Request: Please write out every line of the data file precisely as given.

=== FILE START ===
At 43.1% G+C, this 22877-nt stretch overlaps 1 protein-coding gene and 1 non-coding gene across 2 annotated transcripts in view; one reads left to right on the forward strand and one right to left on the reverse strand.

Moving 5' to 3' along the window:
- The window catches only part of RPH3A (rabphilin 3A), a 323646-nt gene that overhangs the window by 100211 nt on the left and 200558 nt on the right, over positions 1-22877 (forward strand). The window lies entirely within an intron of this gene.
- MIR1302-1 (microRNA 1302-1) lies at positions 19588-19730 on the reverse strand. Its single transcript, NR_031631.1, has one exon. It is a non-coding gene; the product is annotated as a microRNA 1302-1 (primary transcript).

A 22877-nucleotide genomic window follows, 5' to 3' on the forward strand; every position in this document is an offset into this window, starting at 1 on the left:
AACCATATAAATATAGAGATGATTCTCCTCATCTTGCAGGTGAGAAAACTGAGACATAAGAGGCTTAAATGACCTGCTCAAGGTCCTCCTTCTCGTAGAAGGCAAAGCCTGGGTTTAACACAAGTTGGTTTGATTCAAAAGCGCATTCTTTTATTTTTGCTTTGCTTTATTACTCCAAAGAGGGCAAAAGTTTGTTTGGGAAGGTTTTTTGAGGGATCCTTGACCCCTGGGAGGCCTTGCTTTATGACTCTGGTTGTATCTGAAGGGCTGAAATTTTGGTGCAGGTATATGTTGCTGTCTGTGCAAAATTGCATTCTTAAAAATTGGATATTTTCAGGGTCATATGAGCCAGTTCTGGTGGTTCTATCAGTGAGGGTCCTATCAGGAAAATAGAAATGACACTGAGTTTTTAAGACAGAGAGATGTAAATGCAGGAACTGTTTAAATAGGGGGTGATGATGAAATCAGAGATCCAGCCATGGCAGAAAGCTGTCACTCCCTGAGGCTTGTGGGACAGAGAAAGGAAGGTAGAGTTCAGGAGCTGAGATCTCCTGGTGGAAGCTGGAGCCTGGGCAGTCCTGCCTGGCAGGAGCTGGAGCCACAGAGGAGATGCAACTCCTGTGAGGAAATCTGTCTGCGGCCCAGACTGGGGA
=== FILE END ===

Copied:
At 43.1% G+C, this 22877-nt stretch overlaps 1 protein-coding gene and 1 non-coding gene across 2 annotated transcripts in view; one reads left to right on the forward strand and one right to left on the reverse strand.

Moving 5' to 3' along the window:
- The window catches only part of RPH3A (rabphilin 3A), a 323646-nt gene that overhangs the window by 100211 nt on the left and 200558 nt on the right, over positions 1-22877 (forward strand). The window lies entirely within an intron of this gene.
- MIR1302-1 (microRNA 1302-1) lies at positions 19588-19730 on the reverse strand. Its single transcript, NR_031631.1, has one exon. It is a non-coding gene; the product is annotated as a microRNA 1302-1 (primary transcript).

A 22877-nucleotide genomic window follows, 5' to 3' on the forward strand; every position in this document is an offset into this window, starting at 1 on the left:
AACCATATAAATATAGAGATGATTCTCCTCATCTTGCAGGTGAGAAAACTGAGACATAAGAGGCTTAAATGACCTGCTCAAGGTCCTCCTTCTCGTAGAAGGCAAAGCCTGGGTTTAACACAAGTTGGTTTGATTCAAAAGCGCATTCTTTTATTTTTGCTTTGCTTTATTACTCCAAAGAGGGCAAAAGTTTGTTTGGGAAGGTTTTTTGAGGGATCCTTGACCCCTGGGAGGCCTTGCTTTATGACTCTGGTTGTATCTGAAGGGCTGAAATTTTGGTGCAGGTATATGTTGCTGTCTGTGCAAAATTGCATTCTTAAAAATTGGATATTTTCAGGGTCATATGAGCCAGTTCTGGTGGTTCTATCAGTGAGGGTCCTATCAGGAAAATAGAAATGACACTGAGTTTTTAAGACAGAGAGATGTAAATGCAGGAACTGTTTAAATAGGGGGTGATGATGAAATCAGAGATCCAGCCATGGCAGAAAGCTGTCACTCCCTGAGGCTTGTGGGACAGAGAAAGGAAGGTAGAGTTCAGGAGCTGAGATCTCCTGGTGGAAGCTGGAGCCTGGGCAGTCCTGCCTGGCAGGAGCTGGAGCCACAGAGGAGATGCAACTCCTGTGAGGAAATCTGTCTGCGGCCCAGACTGGGGA